Dienstag, 15. April 2008

Thank you, Father Tutu

It’s not every day that I find an email from a Noble Peace Prize winner in my inbox (mass generated ones written for Al Gore aside). So you can imagine how thrilled I was last Sunday to find a message from Desmond Tutu in amongst reminders to attend meetings and excuses by colleagues about why they couldn’t do x or y (sigh). - Tutu is different. He exudes energy and action. I remember hearing Tutu on the radio back in 1993. I was travelling through a gloomy South Africa then. Less than a year before South Africa’s first democratic elections, many people I spoke to were either scared or convinced that the country would degenerate into civil war. And they didn’t make it up. When I pulled into Cape Town on the bus from Knysna, 11 people had just been slaughtered at a Cape Town church. – Tutu, in the face of this atrocity, managed to sound outraged but forward-looking. He was a voice of reason without hiding his emotion. All throughout the apartheid years, he managed the art of not mincing his words about injustice while exuding principles as much as determination. - I finally got to listen to Tutu in person last year in Nairobi. What I had heard from others is more than true: The Archbishop is one of the funniest men on planet earth. Even jokes he must have told a million times (like the one about him only having been chosen for the Noble Prize because he has an exceptionally short and easy to remember name…) he pulls off with real charm. He is witty, has an admirable sense of self-irony – and, may be most impressive of all - is as unforgiving and uncompromising in his political analysis as ever! If you want proof, read this statement Tutu issued on the occasion of the Major Emitters Meeting that I am currently sitting outside in Paris. You will see, I think, why I was staring at my computer last Sunday with a smile on my face …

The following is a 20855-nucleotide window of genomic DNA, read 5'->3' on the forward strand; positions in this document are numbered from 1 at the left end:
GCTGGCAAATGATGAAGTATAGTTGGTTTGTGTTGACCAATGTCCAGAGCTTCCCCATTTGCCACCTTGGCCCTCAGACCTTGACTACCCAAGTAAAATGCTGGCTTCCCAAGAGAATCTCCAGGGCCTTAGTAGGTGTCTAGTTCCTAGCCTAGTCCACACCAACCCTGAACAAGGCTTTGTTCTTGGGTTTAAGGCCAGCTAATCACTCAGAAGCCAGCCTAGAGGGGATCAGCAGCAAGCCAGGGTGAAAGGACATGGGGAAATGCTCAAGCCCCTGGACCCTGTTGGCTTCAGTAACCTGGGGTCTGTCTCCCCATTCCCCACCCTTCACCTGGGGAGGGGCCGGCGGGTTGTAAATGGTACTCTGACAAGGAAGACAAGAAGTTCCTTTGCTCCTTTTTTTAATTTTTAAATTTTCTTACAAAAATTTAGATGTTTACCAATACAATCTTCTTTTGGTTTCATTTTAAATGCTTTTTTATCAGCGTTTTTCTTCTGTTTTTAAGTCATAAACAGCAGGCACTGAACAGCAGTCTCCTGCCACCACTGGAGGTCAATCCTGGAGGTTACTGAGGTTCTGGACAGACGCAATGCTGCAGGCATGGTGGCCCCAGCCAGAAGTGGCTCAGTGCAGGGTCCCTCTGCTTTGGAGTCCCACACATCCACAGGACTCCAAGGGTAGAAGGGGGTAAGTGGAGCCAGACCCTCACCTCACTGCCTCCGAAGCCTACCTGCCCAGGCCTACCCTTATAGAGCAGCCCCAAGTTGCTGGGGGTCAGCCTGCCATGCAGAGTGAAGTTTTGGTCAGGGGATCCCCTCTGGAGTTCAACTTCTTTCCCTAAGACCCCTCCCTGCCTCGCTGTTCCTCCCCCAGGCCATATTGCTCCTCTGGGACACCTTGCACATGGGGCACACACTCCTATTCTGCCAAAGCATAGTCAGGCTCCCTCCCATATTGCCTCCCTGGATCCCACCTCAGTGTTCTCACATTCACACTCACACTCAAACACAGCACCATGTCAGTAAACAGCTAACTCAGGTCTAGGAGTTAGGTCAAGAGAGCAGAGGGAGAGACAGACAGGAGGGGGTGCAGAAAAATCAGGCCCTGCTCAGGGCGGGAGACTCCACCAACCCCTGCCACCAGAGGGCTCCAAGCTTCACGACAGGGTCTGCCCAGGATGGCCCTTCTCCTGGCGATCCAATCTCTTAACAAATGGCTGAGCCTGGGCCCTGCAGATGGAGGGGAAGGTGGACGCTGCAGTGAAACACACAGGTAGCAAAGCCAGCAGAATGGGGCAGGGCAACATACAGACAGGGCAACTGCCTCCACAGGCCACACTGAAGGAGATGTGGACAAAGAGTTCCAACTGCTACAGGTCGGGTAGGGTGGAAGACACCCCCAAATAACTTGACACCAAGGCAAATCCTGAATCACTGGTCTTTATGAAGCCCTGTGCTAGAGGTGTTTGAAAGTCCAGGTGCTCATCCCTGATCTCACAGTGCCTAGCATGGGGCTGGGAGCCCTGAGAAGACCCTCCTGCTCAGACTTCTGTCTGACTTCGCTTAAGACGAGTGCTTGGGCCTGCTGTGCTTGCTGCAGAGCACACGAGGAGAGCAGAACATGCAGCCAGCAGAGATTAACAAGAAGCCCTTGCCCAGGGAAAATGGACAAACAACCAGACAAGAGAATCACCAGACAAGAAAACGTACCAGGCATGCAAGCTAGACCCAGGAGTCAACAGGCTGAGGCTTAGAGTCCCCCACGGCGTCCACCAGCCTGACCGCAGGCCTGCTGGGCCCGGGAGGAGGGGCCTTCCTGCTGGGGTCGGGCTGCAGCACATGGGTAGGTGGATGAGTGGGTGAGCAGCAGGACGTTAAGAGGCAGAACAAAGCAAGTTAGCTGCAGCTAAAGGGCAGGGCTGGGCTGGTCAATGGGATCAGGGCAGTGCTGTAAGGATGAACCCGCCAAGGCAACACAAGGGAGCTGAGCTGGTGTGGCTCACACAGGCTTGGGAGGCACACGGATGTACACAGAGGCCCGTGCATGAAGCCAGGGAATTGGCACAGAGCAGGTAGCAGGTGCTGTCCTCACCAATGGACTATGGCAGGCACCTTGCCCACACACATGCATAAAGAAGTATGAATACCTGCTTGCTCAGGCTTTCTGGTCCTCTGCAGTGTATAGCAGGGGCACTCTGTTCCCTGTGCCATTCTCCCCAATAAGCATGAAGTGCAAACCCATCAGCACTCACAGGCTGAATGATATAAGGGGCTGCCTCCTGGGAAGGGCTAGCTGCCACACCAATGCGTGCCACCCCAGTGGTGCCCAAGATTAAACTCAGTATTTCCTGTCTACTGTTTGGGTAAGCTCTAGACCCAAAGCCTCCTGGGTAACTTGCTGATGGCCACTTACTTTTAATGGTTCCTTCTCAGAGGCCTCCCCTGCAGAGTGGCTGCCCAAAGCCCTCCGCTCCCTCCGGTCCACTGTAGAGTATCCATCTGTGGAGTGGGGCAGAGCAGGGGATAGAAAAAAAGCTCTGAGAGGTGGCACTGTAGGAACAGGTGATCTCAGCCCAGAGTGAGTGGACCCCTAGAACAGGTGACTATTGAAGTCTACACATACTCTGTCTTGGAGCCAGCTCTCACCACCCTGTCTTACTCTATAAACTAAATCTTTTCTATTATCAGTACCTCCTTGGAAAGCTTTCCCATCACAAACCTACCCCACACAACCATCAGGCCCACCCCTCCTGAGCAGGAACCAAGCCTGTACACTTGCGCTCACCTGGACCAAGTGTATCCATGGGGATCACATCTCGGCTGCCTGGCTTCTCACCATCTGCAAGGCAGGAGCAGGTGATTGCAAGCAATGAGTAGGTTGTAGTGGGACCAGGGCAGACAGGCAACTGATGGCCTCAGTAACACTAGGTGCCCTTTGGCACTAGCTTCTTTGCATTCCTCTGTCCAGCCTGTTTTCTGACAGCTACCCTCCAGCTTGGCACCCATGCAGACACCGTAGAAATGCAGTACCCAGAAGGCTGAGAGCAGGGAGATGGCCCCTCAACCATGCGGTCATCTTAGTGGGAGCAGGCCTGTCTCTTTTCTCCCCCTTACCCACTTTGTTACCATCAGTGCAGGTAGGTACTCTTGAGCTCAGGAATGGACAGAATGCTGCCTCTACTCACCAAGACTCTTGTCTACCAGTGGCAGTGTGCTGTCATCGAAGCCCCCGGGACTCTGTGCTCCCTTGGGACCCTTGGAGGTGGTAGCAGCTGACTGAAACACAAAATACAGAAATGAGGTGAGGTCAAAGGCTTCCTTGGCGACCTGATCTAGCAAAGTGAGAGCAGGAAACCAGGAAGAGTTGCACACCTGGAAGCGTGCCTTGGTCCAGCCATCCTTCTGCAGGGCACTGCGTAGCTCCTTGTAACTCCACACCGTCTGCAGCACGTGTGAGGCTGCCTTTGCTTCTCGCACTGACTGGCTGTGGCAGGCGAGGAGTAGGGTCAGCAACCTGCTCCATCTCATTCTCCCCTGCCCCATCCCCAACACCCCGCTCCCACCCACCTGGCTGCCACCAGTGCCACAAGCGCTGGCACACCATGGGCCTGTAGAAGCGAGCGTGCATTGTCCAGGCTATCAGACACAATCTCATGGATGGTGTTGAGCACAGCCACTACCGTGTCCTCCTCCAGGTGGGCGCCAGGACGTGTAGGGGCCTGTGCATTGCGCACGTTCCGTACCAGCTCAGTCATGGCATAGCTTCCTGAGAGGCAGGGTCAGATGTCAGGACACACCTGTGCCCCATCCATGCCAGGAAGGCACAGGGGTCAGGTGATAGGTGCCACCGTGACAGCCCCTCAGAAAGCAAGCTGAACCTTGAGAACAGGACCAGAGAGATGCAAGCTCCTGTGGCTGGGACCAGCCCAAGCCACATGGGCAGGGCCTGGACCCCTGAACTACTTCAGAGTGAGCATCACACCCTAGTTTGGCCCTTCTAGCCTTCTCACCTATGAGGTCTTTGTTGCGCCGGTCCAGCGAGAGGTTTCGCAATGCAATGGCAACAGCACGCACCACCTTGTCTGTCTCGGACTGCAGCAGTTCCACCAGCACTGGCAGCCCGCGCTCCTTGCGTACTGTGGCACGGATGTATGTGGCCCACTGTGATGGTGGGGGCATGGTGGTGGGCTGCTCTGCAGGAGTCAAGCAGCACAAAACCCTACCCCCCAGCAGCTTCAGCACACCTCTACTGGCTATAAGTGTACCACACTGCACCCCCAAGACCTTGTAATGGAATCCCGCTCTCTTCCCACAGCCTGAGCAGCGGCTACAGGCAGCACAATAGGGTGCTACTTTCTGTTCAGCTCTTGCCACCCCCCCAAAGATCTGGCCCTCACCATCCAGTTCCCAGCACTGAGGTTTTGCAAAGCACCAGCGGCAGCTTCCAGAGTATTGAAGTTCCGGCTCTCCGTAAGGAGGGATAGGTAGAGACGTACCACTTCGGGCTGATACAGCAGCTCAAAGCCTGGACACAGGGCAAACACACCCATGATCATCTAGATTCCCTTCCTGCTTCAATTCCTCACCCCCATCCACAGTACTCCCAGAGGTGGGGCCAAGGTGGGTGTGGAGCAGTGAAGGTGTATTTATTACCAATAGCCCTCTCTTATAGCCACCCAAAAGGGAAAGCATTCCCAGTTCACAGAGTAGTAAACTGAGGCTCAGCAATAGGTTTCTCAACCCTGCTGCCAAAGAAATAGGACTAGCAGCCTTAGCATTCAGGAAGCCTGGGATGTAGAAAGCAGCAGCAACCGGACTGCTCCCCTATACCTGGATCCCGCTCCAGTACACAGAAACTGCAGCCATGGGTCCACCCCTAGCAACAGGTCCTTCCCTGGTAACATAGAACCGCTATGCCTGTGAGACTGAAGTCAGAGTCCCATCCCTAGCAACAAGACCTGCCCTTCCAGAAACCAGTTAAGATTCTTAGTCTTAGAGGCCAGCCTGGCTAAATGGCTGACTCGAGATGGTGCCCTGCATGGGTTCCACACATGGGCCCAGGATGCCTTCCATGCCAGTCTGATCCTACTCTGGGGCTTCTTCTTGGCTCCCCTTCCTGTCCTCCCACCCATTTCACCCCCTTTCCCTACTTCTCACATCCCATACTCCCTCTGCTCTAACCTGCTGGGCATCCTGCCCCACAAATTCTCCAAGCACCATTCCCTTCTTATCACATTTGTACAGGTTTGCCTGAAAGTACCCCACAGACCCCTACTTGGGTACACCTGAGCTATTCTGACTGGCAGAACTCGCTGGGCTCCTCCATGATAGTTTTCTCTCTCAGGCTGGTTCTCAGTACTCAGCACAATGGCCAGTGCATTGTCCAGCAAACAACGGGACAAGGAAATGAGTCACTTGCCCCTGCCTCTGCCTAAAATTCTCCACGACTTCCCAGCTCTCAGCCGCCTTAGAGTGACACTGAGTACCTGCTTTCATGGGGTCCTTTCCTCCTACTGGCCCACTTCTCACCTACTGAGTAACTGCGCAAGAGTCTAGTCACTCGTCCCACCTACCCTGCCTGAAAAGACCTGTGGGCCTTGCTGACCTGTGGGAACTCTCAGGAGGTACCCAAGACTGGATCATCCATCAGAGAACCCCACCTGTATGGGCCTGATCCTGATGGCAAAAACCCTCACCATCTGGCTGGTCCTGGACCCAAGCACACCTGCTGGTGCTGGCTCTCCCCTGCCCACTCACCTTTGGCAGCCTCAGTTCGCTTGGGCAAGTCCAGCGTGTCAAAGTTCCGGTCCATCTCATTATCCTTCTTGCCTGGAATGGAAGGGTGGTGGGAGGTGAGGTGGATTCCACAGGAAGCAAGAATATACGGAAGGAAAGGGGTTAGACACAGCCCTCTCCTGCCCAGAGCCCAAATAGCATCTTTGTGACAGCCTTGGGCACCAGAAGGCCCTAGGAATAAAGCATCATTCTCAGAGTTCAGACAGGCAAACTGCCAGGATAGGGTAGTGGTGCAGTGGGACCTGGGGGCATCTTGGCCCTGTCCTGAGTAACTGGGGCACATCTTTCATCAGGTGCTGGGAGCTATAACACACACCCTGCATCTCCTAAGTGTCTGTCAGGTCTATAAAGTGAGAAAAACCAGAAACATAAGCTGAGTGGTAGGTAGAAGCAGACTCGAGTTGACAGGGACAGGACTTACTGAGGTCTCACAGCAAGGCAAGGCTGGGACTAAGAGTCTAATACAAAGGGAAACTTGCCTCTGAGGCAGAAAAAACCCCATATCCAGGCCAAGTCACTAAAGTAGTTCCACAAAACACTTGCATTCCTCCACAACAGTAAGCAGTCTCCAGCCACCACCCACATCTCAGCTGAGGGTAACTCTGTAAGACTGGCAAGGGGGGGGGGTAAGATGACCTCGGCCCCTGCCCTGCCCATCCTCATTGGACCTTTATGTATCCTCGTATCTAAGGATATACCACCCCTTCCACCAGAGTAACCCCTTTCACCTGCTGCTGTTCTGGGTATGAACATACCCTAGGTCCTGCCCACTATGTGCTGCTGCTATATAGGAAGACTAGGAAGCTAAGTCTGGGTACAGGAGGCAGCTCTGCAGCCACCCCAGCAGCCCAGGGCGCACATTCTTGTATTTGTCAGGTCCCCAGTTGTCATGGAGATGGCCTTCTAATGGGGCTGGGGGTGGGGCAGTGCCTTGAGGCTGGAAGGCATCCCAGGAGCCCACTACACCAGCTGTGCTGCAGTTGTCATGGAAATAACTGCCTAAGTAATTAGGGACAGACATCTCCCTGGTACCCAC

“Climate change is real, and it is happening now. Over 80% of the emissions currently in the atmosphere have been put there by the G8 group of rich countries. But many rich world leaders have not, so far, responded to the climate crisis with the urgency required. Cushioned and cosseted, they have had the luxury of closing their minds to the real impact of what is happening in the fragile and precious atmosphere that surrounds the planet we live on. I wonder how much more anxious they might be, if they depended on the cycle of mother nature to feed their families. How much greater would their concerns be if they lived in slums and townships, in mud houses, or shelters made of plastic bags? In large parts of sub-Saharan Africa, this is a reality. The poor, the vulnerable and the hungry are exposed to the harsh edge of climate change every day of their lives. The melting of the snows on the peak of Kilimanjaro is a warning of the changes taking place in Africa. Across this beautiful but vulnerable continent, people are already feeling the change in the weather. But rain or drought, the result is the same: more hunger and more misery for millions of people living on the margins of global society. In the past 10 years, 2.6 billion people have suffered from natural disasters. That is more than a third of the global population - most of them in the developing world. The human impact is obvious, but what is not so apparent is the extent to which climatic events can undo the developmental gains put in place over decades. Droughts and floods destroy lives, but they also destroy schools, economies and opportunity. It is time to stop this cycle of destruction. At the Major Economies Meeting in Paris, developed countries must commit to immediate action against climate change. The United Nations need to deliver an action plan to save the planet at the climate change conference in 2009. There is no time to be distracted from the urgent task to deliver this global rescue plan. The world is watching, and those who are feeling the impacts of climate change today are expecting decisive action – now.” – Archbishop Desmond Tutu

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